Thursday, August 6, 2015

Book Review: The Heir

I read the Selection series by Kiera Cass when it first came out, so I was really excited to see that she had come out with a spin-off series. The first book in the new series is called The Heir, and is about the daughter of King Mason and Queen America, who are the main characters from the original book. Eadlyn - the daughter - has to have her own Selection (where 35 young men enter to possibly woo the princess into marrying one of them...basically The Bachelorette for royalty) in order to distract the public from their growing discontent. I was glad there was a larger purpose to this Selection, but it soon became clear that that wouldn't be the main focus of the book.
It is unclear what Cass was wanting to achieve in this book; to try and get the message of the public's growing anger with the monarchy, or Eadlyn's anger about the selection. While at first it seemed like Cass would really focus on how angry the public was about the hard financial times the country seemed to be facing, she seemed more concerned with showing how bratty Eadlyn was, and how poorly she treated those around her. The first Selection series was about Mason and America - both very down to earth characters who I did not think could create a child like Eadlyn. She treats her maid, whom she claims to be very good friends with, horribly, and is very unhappy with having to go through the selection, even though it is to distract the public long enough for her poor father to find a way to help out his struggling subjects.
Cass seems to use Eadlyn's feminist mind set to excuse her poor behavior, and public shaming of the men in her selection, but it just ends up being way too forced. I totally support strong female leads in books fighting for women rights, but Eadlyn is simply portrayed as being a snobby princess used to getting her way, yet complaining about how hard her life is. She is a fraternal twin with her brother, Ahren, whom was born seven minutes after her. The laws of her country dictated that even though she was technically older, Ahren was to be king due to his gender. Because their parents were so revolutionary, and America was a big advocate of women's rights, they made it so the eldest child was to be the ruler, regardless of gender. Go them, right? Well, according to Eadlyn, very, very wrong. There is not a moment in the book when she isn't complaining about how she'll have to be queen one day, or how she is expected to get married soon. I get it, no one should be forced to marry young, but that doesn't mean she shouldn't make the best of her situation, and find a man she is actually happy with, and not some random person she's betrothed to. She has the choice between thirty-five different men who she never would have met, had the selection never happened. She could at least try and look on the bright side that she gets a choice - something that not all the royals before her had.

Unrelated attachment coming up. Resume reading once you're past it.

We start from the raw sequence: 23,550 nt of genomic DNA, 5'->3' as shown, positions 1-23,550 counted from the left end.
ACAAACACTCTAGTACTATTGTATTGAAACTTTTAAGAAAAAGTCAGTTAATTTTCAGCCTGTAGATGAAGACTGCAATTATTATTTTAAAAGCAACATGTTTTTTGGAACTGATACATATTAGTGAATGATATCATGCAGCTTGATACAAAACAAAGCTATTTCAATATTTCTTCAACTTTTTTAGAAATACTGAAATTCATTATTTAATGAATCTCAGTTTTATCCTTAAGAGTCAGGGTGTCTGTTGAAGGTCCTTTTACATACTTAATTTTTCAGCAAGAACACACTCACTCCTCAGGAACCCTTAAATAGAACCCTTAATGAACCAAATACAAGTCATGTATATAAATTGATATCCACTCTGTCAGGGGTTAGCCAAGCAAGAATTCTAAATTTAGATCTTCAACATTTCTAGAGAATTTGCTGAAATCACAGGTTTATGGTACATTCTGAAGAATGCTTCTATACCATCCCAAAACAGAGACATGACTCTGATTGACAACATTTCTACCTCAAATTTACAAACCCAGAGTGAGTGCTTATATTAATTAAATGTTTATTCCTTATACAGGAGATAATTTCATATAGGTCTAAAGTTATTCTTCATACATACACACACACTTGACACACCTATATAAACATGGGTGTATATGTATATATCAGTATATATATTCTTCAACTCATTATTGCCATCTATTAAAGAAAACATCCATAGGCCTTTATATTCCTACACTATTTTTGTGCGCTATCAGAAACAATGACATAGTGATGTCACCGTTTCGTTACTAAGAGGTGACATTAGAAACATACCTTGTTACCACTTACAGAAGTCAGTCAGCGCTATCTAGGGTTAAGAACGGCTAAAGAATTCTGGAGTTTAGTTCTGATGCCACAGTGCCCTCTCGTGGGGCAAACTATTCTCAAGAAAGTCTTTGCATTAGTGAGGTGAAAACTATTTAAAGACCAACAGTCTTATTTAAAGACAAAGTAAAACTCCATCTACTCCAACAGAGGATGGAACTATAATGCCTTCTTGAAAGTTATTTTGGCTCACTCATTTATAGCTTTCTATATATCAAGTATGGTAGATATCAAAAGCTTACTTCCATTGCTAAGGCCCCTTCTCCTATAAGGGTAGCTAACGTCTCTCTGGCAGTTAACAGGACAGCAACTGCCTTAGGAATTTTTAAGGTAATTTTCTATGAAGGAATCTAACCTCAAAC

I love that Kiera Cass is trying to make feminism a big theme of the book. I think more and more support for women is needed, but I do not like how it was executed in this book. Instead of Eadlyn portraying a strong woman, she is petty and cruel to those around her, especially the young men partaking in the selection. I wanted so badly to root for her and her feminist ideals, but I just ending up staring at the book like this a lot:
 She questions why the public hates her, yet she gives them absolutely no reason for them to like her (i.e. at least having some sort of conscience). She insults the boys at every turn, and looks down upon people with "lower" statuses than herself. I found it hard to root for her at all, and instead was rejoicing when her brother tells her off at one point. I had such high hopes for this book since the first series had a strong woman lead, but I was deeply disappointed with this one. Eadlyn is not empathetic at all, and it was so hard to relate to her. Cass made it seem like women have to be completely rude and controlling in order to get anywhere in life. While we women have to be firm in many situations, we can also be human in order to be successful. I'm hoping Cass made us readers feel this way about Eadlyn for a reason, and maybe we will be able to see a drastic change in her for the next book, but for now I am simply disappointed. Feminism should not be portrayed as needing to be so independent to the point where women have to be cruel to anyone who tries to be remotely nice or helpful to them
All of the romance in the book is shadowed by Eadlyn's attitude towards the whole selection. She treats the selected horribly, which in turn makes the public dislike her even more. There is also the "issue" she has with literally anyone seeing the real her, or trying to get close to her. I didn't understand what the big deal was with people even asking her how her day was going, especially when she raves about how great and close her family is. The whole book was just a little bit off and forced to me, and it made me really sad. I had such higher expectations and I was definitely let down.
I hate giving bad reviews to books and movies, but honestly The Heir was not the greatest book in my opinion. It did have it's moments, and for those I just might read the next book, if only to keep up with America and Mason. But by the end of the book, I was definitely questioning why I ever picked it up in the first place. It was very disappointing that this book was a let down, because the first series was really great, and I believe Kiera Cass really is a good writer. Hopefully the next one is better!

Have you read this book? What have you been reading lately?

Thank you so much for reading, and have a wonderful day! :)

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